Think back, for a moment, to a time when you made a purchase of a product, service, or membership that has, for any number of reasons, caused you stress. Maybe the payment didn’t go through, maybe something was broken or malfunctioning, maybe it’s just not what you expected. Perhaps you check the troubleshooting manual or login to the website for FAQs. But in the end, you decide to make the dreaded call to customer service.
No matter what action you take, the point is that your journey as a customer started before you made that call. But too many contact centers assume the opposite – that your journey starts the moment an agent picks up the phone. That assumption is very often the catalyst in creating a less-than-satisfactory customer experience.
As a contact center, we might be checking all the boxes in our call flow process, but that doesn’t mean the customer necessarily had a great experience. That’s why customer journey mapping in the contact center is essential to understand how the customer experience is built at every touchpoint. If we want to create a differentiated, effortless experience for the customer, it’s vital that we understand their journey – and that we understand it from their perspective.
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When we fail to realize that the customer journey starts before they pick up the phone, it’s easy to assume that the initial agent-customer interaction begins at a neutral starting point. But that’s simply not true. In many cases, the call is the second or third step a customer had to take (more if they were transferred through IVR or other agents first), which means the interaction begins at a negative starting point, and the agent must respond accordingly.
Customer journey mapping helps to ensure customer-centricity in every element of the contact center, from frontline interactions to the management of processes and procedures. The map will reveal key elements of the customer experience that impact decision-making and loyalty-building. It should also uncover any gaps in procedure that restrict an agent from delivering first call resolution. The resulting blueprint should provide highly actionable insight, leading management to simplify call flows, optimize processes, and empower their agents through more effective training.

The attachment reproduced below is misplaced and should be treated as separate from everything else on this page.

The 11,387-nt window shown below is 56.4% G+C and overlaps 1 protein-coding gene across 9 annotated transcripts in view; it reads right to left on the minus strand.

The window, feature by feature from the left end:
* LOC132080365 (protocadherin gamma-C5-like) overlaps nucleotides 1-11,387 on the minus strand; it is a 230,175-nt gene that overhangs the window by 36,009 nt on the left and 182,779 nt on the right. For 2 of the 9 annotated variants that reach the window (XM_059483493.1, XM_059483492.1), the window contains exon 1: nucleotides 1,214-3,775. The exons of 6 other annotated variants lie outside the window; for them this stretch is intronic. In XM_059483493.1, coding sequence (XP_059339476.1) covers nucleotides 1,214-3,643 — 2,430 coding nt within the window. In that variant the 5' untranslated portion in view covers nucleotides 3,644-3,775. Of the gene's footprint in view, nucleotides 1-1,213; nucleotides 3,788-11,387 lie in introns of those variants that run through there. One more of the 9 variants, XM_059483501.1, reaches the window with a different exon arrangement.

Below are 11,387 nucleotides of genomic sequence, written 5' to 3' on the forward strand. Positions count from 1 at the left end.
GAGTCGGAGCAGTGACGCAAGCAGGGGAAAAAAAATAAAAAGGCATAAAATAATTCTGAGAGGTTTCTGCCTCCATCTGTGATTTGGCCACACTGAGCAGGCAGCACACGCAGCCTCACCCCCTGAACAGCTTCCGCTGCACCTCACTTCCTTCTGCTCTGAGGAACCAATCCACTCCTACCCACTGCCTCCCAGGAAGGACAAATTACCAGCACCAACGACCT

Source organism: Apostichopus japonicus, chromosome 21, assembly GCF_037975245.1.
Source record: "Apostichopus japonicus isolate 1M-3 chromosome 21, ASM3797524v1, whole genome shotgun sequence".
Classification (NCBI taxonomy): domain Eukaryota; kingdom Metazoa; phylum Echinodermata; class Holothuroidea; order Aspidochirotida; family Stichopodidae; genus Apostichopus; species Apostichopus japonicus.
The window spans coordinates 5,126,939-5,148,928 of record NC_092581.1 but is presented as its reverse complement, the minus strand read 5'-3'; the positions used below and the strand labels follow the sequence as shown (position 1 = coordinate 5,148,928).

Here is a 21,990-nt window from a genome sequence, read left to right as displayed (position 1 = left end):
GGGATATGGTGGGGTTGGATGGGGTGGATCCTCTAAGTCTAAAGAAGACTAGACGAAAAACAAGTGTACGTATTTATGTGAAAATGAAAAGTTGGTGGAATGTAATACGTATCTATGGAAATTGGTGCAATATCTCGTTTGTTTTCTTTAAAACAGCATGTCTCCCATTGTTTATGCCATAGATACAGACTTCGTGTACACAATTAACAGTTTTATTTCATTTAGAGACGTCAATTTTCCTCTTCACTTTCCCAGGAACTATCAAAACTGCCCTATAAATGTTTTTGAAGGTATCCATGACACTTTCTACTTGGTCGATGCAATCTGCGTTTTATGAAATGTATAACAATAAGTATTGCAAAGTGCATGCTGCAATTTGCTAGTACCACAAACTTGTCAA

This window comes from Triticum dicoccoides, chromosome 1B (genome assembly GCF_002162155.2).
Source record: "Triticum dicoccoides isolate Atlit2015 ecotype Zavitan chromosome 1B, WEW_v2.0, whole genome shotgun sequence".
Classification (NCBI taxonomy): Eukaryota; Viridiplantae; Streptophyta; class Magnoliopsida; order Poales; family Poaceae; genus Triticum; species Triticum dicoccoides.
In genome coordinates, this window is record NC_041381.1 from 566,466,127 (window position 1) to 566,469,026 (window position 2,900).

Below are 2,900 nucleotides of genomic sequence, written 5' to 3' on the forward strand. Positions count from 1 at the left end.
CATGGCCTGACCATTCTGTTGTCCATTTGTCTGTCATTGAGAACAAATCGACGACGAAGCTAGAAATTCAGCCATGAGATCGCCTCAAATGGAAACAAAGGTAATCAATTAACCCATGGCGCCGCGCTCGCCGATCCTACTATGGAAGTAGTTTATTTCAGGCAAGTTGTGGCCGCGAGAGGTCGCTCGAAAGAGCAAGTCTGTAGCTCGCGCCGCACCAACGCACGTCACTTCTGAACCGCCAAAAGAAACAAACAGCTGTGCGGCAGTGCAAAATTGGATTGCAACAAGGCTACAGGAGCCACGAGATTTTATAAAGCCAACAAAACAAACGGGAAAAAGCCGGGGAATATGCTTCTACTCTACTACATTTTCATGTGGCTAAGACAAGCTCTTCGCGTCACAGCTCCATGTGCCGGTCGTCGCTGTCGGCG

Just as it’s easy to assume the customer journey begins with the customer service call, it’s equally easy to assume that everyone in the contact center is on the same page in regards to what customer experience actually means. The concept of customer experience may look different from one person to the next, from management to frontline agent, unless it’s first been defined. Communication is key. Sharing multiple perspectives is the only way to get closer to understanding the customer’s perspective.
Conceptualizing customer experience in a consistent manner across the contact center should be followed by establishing the most effective metrics. A customer journey mapping exercise should reveal the best way to measure customer experience in the context of each specific project.
Establishing those metrics are vital, because you can’t train on customer experience if you’re not measuring for it. It’s vital to understand how your KPIs align with the agent profile. If your main objective of the customer experience is brand loyalty, then new recruits need to have strong soft skills that align with the hiring profile. From there, they need to be comprehensively trained and continually coached to embody the client’s brand and culture.
Employees need to be empowered to employ strategic problem-solving and decision-making while on the frontlines and they need to feel invested in the work they do, the client they support, and the customer’s the take care of. Side-by-side coaching is effective in both nurturing empowerment and refining decision-making skills while nurturing employee engagement. (The relationship between employee engagement, coaching, and customer experience warrants another blog post of its own. We don’t want to keep you here all day reading this one…)
[For more info on training contact center agents, download our guide here.]
Striving to understand how call flow and client processes impact the customer experience will give us insight into what needs to change. How often is a customer being transferred before they get a resolution? How many channels must a customer interact with before their problems are solved? Is there anything stopping a frontline agent from having the autonomy to deliver first call resolution? What are the client’s priorities and do those align with agent procedure?
It’s these types of questions that drive process improvement. There is, after all, a reason why humans are still doing this job, even in an age where technology could feasibly automate much of the contact center. It’s because data without a human perspective is just data. When we start probing and asking questions, then we can deliver the most transparent contact center reporting, turn concepts into action, and ensure we’re keeping the customers’ best interests at heart.
At the end of the day, we want to instill in our clients’ customers a sense of confidence in the support we’re delivering. We want to deliver an effortless experience, minimize channel switching, and make customers feel valued by the client’s brand. Customer journey mapping is the most effective strategy to achieve these goals.